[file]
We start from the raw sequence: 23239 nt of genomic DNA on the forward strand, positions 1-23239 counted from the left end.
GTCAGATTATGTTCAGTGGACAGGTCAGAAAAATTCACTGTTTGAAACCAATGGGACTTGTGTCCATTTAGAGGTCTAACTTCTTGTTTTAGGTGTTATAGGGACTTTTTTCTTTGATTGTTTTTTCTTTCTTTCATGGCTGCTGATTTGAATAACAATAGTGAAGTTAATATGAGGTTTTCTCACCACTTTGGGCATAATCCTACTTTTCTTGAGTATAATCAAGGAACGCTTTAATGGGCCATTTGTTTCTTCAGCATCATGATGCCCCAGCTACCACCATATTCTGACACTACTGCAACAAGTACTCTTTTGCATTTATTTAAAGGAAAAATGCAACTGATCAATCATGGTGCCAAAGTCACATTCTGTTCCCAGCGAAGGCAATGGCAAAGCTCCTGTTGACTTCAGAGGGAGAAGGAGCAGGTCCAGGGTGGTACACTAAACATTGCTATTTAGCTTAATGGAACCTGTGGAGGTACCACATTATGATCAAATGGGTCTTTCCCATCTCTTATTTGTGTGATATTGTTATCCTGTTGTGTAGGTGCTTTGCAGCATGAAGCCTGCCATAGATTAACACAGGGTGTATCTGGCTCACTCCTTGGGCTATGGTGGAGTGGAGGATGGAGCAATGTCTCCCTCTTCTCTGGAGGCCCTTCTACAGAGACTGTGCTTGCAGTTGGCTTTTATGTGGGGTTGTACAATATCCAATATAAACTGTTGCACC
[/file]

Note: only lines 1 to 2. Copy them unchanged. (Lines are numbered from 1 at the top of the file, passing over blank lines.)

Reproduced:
We start from the raw sequence: 23239 nt of genomic DNA on the forward strand, positions 1-23239 counted from the left end.
GTCAGATTATGTTCAGTGGACAGGTCAGAAAAATTCACTGTTTGAAACCAATGGGACTTGTGTCCATTTAGAGGTCTAACTTCTTGTTTTAGGTGTTATAGGGACTTTTTTCTTTGATTGTTTTTTCTTTCTTTCATGGCTGCTGATTTGAATAACAATAGTGAAGTTAATATGAGGTTTTCTCACCACTTTGGGCATAATCCTACTTTTCTTGAGTATAATCAAGGAACGCTTTAATGGGCCATTTGTTTCTTCAGCATCATGATGCCCCAGCTACCACCATATTCTGACACTACTGCAACAAGTACTCTTTTGCATTTATTTAAAGGAAAAATGCAACTGATCAATCATGGTGCCAAAGTCACATTCTGTTCCCAGCGAAGGCAATGGCAAAGCTCCTGTTGACTTCAGAGGGAGAAGGAGCAGGTCCAGGGTGGTACACTAAACATTGCTATTTAGCTTAATGGAACCTGTGGAGGTACCACATTATGATCAAATGGGTCTTTCCCATCTCTTATTTGTGTGATATTGTTATCCTGTTGTGTAGGTGCTTTGCAGCATGAAGCCTGCCATAGATTAACACAGGGTGTATCTGGCTCACTCCTTGGGCTATGGTGGAGTGGAGGATGGAGCAATGTCTCCCTCTTCTCTGGAGGCCCTTCTACAGAGACTGTGCTTGCAGTTGGCTTTTATGTGGGGTTGTACAATATCCAATATAAACTGTTGCACC